The report shows that while countries are balancing pressures for cutting budget deficits with the need not to withdraw the fiscal stimulus measures too early, they continue to adapt and introduce measures to overcome the crisis.
Taking into account specific country contexts, the ILO analyzed a range of crisis response measures and drew some emerging lessons on how to stimulate labour demand, extend social protection and promote employment and skills. Based on these lessons the ILO study identified six policy challenges for a sustained jobs recovery:
* Preventing premature exit from extraordinary stimulus measures, whilst acknowledging the need for fiscal consolidation.
* Sustaining recovery and shaping a path to an inclusive globalization through better articulation between employment and social protection and macroeconomic policies and basing balanced growth of the global economy on balanced growth of national economies.
* Acknowledging the link between employment and social protection policies and exploring the benefits of pursuing an integrated approach in which initiatives are packaged to exploit potential synergies.
* Gradually consolidating a basic floor of social protection in all countries to support more balanced economic and social development.
* Realizing the potential for green jobs and clean energy technologies could reap substantial employment and environmental benefits. And,
* Maintaining international policy coordination.
The Employment and Labour Ministers are meeting to assess the evolving employment situation in the context of the global financial crisis. In preparation for the meeting hosted by the U.S Department of Labour, the ILO was requested to produce a series of documents including the ILO report “Accelerating a job-rich recovery in G20 countries: Building on experience”. The report is accompanied by a statistical overview, a package of country briefs and a review of employment and social protection policies applied by countries.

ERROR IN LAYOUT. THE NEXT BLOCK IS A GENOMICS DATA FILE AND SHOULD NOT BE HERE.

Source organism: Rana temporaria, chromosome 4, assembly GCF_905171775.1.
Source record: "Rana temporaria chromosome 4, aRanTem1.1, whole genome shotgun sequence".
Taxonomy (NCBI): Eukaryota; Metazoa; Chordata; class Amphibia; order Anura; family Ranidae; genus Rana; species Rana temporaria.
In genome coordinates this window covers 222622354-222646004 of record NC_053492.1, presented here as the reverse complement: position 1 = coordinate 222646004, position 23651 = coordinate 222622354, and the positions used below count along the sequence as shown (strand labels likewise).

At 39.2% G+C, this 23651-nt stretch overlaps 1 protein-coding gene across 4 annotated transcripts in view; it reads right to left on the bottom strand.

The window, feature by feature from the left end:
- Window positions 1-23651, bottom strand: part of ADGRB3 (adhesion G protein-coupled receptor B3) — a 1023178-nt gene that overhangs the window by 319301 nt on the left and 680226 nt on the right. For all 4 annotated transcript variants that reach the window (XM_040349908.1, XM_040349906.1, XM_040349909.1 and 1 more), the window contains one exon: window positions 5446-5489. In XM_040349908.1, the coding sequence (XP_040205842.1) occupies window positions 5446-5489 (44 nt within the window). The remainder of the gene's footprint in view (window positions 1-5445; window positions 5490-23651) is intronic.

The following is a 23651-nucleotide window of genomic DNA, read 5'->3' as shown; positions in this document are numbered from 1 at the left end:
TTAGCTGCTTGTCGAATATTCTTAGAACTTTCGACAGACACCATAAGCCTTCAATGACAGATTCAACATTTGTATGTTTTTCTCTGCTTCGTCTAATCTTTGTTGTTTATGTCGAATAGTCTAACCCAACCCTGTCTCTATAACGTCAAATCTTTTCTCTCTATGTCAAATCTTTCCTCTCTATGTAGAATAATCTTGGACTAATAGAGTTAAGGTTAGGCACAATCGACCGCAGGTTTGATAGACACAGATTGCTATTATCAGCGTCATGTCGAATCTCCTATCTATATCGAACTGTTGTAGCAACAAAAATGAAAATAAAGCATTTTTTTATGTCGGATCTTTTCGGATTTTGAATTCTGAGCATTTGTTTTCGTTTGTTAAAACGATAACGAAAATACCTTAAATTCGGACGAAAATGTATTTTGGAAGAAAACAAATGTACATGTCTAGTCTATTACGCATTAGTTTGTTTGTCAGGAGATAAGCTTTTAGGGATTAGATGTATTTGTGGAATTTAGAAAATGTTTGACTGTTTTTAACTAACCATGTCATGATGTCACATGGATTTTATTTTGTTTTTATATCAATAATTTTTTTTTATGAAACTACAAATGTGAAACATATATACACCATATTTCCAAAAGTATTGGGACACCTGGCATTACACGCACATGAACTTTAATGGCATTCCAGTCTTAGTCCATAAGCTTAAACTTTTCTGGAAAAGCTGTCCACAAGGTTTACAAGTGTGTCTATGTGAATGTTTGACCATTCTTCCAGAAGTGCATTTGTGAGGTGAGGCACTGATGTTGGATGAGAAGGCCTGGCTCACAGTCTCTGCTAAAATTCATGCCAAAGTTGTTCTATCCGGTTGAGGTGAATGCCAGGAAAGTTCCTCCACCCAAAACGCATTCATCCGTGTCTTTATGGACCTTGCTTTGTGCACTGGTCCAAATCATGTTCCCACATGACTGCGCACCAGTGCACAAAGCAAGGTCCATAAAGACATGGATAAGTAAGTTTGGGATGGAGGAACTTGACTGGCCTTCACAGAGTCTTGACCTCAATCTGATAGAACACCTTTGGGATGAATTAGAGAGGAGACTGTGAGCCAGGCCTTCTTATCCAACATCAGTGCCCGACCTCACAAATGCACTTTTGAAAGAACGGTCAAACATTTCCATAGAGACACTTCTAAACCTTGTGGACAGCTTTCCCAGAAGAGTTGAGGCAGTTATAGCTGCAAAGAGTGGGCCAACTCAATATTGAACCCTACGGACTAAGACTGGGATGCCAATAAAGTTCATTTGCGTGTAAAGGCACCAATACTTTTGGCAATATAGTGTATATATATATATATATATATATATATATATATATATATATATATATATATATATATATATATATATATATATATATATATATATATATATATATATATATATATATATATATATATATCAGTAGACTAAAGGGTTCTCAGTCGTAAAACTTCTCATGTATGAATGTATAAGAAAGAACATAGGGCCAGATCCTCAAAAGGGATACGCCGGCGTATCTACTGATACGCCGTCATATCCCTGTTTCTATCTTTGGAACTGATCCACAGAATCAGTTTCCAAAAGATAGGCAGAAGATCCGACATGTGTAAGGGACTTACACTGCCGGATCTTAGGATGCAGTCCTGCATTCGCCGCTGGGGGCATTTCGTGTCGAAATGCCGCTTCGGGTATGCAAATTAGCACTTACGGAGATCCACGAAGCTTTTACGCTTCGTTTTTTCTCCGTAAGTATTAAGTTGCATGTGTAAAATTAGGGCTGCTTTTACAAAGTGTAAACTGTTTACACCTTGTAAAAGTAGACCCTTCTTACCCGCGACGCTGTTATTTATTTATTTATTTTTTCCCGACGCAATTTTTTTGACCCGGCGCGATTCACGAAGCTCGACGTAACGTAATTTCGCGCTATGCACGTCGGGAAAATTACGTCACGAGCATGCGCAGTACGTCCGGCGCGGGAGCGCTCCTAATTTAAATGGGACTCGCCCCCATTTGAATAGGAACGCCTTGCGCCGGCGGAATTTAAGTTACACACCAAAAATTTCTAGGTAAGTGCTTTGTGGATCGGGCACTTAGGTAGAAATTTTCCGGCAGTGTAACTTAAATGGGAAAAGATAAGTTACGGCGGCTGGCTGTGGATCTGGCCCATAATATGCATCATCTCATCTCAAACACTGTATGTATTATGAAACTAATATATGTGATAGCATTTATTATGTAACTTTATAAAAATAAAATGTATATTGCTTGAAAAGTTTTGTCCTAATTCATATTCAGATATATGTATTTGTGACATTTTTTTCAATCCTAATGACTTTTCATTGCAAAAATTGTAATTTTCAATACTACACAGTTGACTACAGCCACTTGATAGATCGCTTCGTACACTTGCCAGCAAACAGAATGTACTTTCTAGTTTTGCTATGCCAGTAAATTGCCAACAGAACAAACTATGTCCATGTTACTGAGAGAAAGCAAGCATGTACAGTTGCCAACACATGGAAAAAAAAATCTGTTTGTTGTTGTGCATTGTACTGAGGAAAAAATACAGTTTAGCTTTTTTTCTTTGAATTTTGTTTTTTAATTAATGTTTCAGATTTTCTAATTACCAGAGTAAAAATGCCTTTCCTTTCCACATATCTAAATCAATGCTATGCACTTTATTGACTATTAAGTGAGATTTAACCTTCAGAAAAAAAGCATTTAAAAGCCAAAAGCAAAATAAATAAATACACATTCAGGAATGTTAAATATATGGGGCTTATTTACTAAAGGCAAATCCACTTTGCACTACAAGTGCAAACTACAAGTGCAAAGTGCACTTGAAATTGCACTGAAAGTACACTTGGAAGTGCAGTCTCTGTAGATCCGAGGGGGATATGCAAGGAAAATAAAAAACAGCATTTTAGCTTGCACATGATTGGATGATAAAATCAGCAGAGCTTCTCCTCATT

(1) Unemployment benefits and taxation: These are 'automatic stabilizers', because they vary with the business cycle. In a boom period, taxes will increase, and unemployment benefits will fall; whereas during a downswing/ recession, taxes will fall and unemployment benefits will increase.
- For more information on the ILO report to be presented at the G20 please visit www.ilo.org.
- Or contact the Department of Communication and Public Information of the ILO at email@example.com, +4122/799-7912, or the ILO Office in Washington at firstname.lastname@example.org, +1202/617-3952, Fax number: +1202/617-3960.
- Interviews can be scheduled with
Stephen Pursey, ILO Director of Policy Integration, +41 79 593 13 71, +41 22 799 6 14, email@example.com
Mr. Philippe Egger, Deputy Director of the Office of the ILO Director General Egger@ilo.org - mobile +4179/593-15-26
Ms. Nancy Donaldson, Director, ILO Washington: firstname.lastname@example.org, mobile +1202/365-8355
- Further Information
* ILO Global Job Crisis Observatory
* ILO Global Jobs Pact website
* Website of the Bureau of International Labor Affairs (U.S. Department of Labor)